A Japanese myth
Kono Hana Sakuya Hime was the delicately beautiful daughter of the mountain god Oho Yama.
As her name meant, she was the blossom princess who made the trees flower, the flower being the fragile and beautiful cherry blossom.
As she was walking along the seashore one day Ninigi, the God of Rice, happened to see her. Instantly he fell in love with her, which was very natural since she was a very beautiful girl. Ninigi did the proper thing. He approached the girl’s father, the mountain king, and asked for the hand of his daughter in marriage.
Now Oho Yama had an older daughter by the name of Iwa Naga who was the Rock princess. “Why don’t you marry my elder daughter Iwa Naga instead?” asked the mountain god. Oho Yama said this as he did not wish his eldest born to feel that she was any less special.
Ninigi shook his head vehemently. “Oh no! I came to seek your permission to marry Kono Hana because I love her. I do not wish to marry anyone else.’’ He did not even look in the direction of Iwa Naga seated nearby on a rock.
If he had, he would have wondered how her father could suggest such a thing, for the Rock princess was very, very ugly! Iwa Naga heard this and scowled which didn’t exactly improve her looks.
“If you insist then...” sighed Oho Yama. Reluctantly, he gave his consent and soon Kono Hana and Ninigi were married.
That fool, thought Iwa Naga, he thinks he has made the right choice.
If only he had married me, his marriage would have been steady like a rock and lasted for very long.
Instead he chooses the princess of the sakura blossoms. He’ll see how short and fleeting it’s going to be, just like the cherry blossoms. Whether that a curse or just the way destiny was going to play out, we’ll never really know.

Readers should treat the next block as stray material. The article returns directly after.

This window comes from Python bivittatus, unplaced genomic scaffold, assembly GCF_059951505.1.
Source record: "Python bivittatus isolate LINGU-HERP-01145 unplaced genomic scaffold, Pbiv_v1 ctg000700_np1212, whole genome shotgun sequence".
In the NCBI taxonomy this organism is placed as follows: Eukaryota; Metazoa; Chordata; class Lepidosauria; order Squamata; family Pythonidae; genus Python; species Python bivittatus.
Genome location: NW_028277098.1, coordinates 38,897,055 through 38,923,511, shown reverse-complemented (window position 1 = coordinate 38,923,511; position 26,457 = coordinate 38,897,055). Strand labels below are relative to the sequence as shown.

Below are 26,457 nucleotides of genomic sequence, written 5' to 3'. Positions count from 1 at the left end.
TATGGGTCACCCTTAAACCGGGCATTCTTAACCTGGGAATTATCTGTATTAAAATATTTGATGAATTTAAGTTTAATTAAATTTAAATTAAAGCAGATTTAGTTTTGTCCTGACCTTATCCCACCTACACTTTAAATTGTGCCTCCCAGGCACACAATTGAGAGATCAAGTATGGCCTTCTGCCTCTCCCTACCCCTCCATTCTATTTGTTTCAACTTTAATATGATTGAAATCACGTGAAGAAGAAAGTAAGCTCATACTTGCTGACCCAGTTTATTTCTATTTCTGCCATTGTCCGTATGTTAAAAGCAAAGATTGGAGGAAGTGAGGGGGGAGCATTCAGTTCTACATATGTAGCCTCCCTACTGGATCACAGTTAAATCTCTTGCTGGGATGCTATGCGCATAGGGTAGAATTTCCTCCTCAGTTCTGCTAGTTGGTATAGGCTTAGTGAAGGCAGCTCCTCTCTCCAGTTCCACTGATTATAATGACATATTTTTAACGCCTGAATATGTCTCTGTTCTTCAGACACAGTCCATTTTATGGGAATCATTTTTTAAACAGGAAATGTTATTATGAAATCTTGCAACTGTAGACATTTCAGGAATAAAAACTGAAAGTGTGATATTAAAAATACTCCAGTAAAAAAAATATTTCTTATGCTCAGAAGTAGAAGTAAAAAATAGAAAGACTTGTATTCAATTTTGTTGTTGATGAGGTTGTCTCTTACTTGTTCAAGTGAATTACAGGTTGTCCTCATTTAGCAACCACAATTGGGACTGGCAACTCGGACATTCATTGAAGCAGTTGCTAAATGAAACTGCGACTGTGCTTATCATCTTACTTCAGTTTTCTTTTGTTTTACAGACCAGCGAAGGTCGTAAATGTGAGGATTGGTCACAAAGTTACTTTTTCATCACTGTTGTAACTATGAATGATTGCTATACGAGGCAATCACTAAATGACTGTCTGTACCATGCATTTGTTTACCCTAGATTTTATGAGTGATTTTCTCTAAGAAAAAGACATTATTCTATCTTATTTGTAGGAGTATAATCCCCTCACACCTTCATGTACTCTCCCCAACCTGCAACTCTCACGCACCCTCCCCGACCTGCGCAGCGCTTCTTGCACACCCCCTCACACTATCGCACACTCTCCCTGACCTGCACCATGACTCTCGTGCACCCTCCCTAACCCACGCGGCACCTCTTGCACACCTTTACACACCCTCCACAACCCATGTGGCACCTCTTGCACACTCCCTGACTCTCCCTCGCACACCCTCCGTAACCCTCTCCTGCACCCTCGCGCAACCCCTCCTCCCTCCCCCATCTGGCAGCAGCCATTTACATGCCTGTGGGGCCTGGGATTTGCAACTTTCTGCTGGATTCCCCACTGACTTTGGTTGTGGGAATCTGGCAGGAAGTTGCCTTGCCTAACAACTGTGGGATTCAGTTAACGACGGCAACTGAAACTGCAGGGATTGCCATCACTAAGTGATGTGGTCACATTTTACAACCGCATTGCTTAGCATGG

Ninigi took his beautiful bride home. To his shock the very next day after they were married, Ninigi discovered that Kono Hana was expecting a child! “What! This cannot be our child! Why, we were married just yesterday!” he screamed at his bride who looked, well, very pregnant!
“How could you say such a thing Ninigi? Do you not trust me?” cried Kono , her doe eyes welling with tears.
“No, no! This child in your belly belongs to some other kami (spirit), maybe someone from the earth perhaps! Do you take me for a fool?”
“You doubt me, Ninigi?” asked the sakura goddess, her delicate brow darkening with anger, “I will show you… If this baby is truly yours it will come to no harm. If not, we will perish together in a blaze, the child and I!”
Kono Hana then shut herself in a windowless hut which she set on fire.
But the flames left Kono and her babies untouched — she had not one but three of them! These children were named Po deri no mikoto (Fire Shine), Po suseri no mikoto (Fire Full) and Po wori no mikoto (Fire Fade).
It was little Fire Fade’s descendant who would one day go on to become the first emperor of Japan.
Over time, the Cherry blossom princess who emerged unscathed from the fire became the patron goddess of Mount Fuji for people believed that she would keep them safe from the volcanic eruptions.
And it’s said that human lives are fragile, fleeting and short like the life of a delicate sakura blossom because Ninigi chose the Cherry blossom Princess instead of the ‘Long Live’ Rock Princess Iwa Naga.